We are taught important life lessons every day, but the most memorable seem to come from those we love the most. Caring for a loved one with Alzheimer’s disease teaches us many great unexpected lessons — both as caregivers and family members — that leave a lasting impression on our lives.
We asked caregivers on our Facebook page what some of the most important lessons learned from loved ones with Alzheimer’s were. This is what they shared:
Top 25 Lessons Learned from Alzheimer’s Caregivers
1. That you need to make time to sit with your loved one and have a cup of tea and a conversation, even if limited. All these things become precious memories. I would give anything to have another precious moment with my Mom. — Marcia D.
2. Not to disagree with them. If your 88-year-old mother says her mom is alive and she just talked with her on the phone, agree and let it go. Try to have more patience. Yes, they are going to ask the same questions over and over. Expect that and roll with the punches. — Mary L.
3. My mother used to tell me that her mother came to visit, and that they went to the apple orchard and picked apples, and then went to get a malt. I would just say, “That sounds wonderful. I hope you had a nice day with your mother.” She would reply, “Oh, yes, we had a lovely day.” Who cares that it didn’t really happen? If it made her happy, great! — Dani P.
4. To love unconditionally, that’s what my Mom taught me. Even though she sometimes had no clue who I was, she never stopped loving me. It was an honor to be her daughter and caregiver. — Laura J.
5. That the things you regret are the things you never did. — Rachelle M.
6. That this is truly “the best of times and the worst of times.” Not a day goes by that I don’t wish I had both of them back, whole and healthy. Though, in my heart I know their passing was a blessing. Five years has passed and my husband and I still miss our moms. — Elizabeth T.
7. That it is important to stay in touch with your loved ones. Alzheimer’s doesn’t discriminate and the length of time that people with the disease have always varies. — Roxy L.
8. That the heart remembers long after the mind forgets. — Judy F.
9. That it is important to enjoy life every day. Don’t worry about what you don’t have and be sure to appreciate what you do. — Clifton P.
10. That it is important to enjoy your youth. — Kristin D.
11. That people are more important than “things.” — Carla S.
12. That it is important to enjoy the memories, and not argue or stress, because one day you’ll want those days back again! — Nita B.
13. That you should not press them to remember things and that you shouldn’t take it personally if they don’t remember you. Keep spending time with them with plenty of hugs. — Ann E.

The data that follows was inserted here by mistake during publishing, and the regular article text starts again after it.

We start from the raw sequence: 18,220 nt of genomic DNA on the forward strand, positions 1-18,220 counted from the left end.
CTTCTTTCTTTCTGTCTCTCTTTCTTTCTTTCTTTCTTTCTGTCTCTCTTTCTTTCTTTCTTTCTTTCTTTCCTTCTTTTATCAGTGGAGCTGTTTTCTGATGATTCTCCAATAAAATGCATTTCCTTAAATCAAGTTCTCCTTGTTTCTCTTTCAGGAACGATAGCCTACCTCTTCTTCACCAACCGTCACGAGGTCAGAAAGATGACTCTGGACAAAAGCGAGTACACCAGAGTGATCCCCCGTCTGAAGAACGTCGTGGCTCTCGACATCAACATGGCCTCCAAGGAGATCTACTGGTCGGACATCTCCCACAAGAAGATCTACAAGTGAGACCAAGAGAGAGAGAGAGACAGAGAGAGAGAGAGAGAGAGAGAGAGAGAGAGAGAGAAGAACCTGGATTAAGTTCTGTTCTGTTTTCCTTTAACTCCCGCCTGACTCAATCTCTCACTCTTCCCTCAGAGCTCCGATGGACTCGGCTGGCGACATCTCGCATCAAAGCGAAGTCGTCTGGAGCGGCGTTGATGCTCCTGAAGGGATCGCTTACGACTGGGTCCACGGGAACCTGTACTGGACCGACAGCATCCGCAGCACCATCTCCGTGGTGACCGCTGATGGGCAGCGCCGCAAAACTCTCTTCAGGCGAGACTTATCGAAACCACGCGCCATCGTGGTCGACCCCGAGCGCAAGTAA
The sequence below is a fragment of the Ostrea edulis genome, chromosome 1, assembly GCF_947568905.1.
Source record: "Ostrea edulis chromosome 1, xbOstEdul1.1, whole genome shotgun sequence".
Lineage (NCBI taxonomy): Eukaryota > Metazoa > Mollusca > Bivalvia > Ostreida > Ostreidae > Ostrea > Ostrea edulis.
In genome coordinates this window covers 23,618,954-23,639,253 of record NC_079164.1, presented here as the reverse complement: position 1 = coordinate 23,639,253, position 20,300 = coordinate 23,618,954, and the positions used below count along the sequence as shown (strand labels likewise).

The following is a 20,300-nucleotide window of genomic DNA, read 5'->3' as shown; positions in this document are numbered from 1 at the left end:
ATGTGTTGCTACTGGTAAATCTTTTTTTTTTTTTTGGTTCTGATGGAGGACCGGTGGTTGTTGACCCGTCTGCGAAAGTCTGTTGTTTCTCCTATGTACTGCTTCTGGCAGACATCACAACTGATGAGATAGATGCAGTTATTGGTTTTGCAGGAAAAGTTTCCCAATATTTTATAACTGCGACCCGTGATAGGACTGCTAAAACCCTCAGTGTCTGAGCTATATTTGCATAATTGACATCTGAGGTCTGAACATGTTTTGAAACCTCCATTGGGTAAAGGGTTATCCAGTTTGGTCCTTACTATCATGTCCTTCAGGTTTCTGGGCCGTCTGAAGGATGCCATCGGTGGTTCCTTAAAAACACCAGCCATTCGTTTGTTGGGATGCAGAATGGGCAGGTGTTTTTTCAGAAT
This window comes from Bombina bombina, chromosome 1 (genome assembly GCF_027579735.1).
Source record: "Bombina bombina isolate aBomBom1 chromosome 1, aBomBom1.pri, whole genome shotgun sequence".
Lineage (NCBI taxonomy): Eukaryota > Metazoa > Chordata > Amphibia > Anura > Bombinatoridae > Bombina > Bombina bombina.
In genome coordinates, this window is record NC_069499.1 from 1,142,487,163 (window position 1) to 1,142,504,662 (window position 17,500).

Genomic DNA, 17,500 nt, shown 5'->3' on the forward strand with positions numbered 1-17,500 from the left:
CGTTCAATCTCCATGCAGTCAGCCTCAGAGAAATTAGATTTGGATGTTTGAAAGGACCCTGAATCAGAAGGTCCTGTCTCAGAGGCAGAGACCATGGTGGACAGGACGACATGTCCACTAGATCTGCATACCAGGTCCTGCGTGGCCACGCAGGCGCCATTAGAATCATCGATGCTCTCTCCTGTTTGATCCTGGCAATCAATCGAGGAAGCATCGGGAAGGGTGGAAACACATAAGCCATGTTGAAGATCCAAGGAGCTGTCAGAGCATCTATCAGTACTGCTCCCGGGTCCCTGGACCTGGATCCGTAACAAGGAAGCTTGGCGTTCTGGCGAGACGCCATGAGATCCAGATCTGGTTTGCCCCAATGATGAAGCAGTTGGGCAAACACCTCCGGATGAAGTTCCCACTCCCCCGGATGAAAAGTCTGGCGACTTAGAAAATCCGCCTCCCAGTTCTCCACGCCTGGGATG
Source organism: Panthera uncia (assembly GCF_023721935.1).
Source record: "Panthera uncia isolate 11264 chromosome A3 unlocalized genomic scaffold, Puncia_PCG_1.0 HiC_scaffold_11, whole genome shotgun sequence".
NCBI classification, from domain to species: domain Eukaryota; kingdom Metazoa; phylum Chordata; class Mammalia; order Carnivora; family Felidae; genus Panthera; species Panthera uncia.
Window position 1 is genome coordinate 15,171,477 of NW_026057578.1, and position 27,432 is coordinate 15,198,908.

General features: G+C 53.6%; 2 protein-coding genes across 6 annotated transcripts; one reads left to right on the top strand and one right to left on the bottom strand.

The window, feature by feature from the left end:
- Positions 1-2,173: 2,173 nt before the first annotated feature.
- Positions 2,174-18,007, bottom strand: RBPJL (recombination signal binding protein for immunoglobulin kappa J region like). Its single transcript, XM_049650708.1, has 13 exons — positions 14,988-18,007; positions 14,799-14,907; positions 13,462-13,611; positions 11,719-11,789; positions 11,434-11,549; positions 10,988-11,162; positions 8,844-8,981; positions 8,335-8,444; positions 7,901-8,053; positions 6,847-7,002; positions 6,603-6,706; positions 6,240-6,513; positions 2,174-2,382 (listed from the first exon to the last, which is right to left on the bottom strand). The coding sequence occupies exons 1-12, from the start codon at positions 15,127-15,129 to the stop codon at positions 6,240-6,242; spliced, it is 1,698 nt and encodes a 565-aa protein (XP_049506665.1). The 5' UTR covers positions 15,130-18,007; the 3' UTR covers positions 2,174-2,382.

14. That they need you to stay with them for the long haul. — Tammie F.
15. That they still need our love and compassion and need be treated with respect. — Elizabeth S.
16. Even though they may ask the same question numerous times, know that it’s important to answer it like it’s the first time they are asking. — Beverly E.
17. That you can still interact meaningfully with the part of them that is still there. — Deb R.
18. To allow them to live in the moment. One day in their mind they may be a child again, looking for their own mom. The next, they may be a young parent themselves, worried about their child. Allow them that, and answer their questions as best you can to put their mind at ease in that moment. — Lisa F.
19. To live your life and enjoy it to the fullest every day! — Tracy Raymond
20. That you should appreciate the good times you have with your loved one, as they are today and every day. Love them through the confusion. — Michelle P.
21. To always love them, laugh with them, touch them and hold their hand. — Stephany R.
22. To think of the love, patience and the wonderful support of family… that keeps me going for my husband with Alzheimer’s. — Nancy N.
23. Not to take what they say personally. They are sick and don’t really mean it. — Sylvia Z.
24. To help them live their life truth and create moments of joy for them. — Pamela R.
25. “They are good people… and maybe they are just having a bad day, honey.” These are two things from my Mama that I learned the most from. — Toni T.
Above all, remember that you are not alone on this caregiving journey. For additional help, you can reach out to our community, use our resources at Alzheimers.net, or contact the Alzheimer’s Association.
Do you have any lessons that you’ve learned from loved ones with Alzheimer’s that we’ve missed? Add to the discussion by sharing what lessons you’ve learned in the comments below.
- A Caregiver’s Guide: Creating Joy and Meaning for Those with Dementia
- How to Balance Your Life as an Alzheimer’s Caregiver
- Using a Caregiver Support Group for Dementia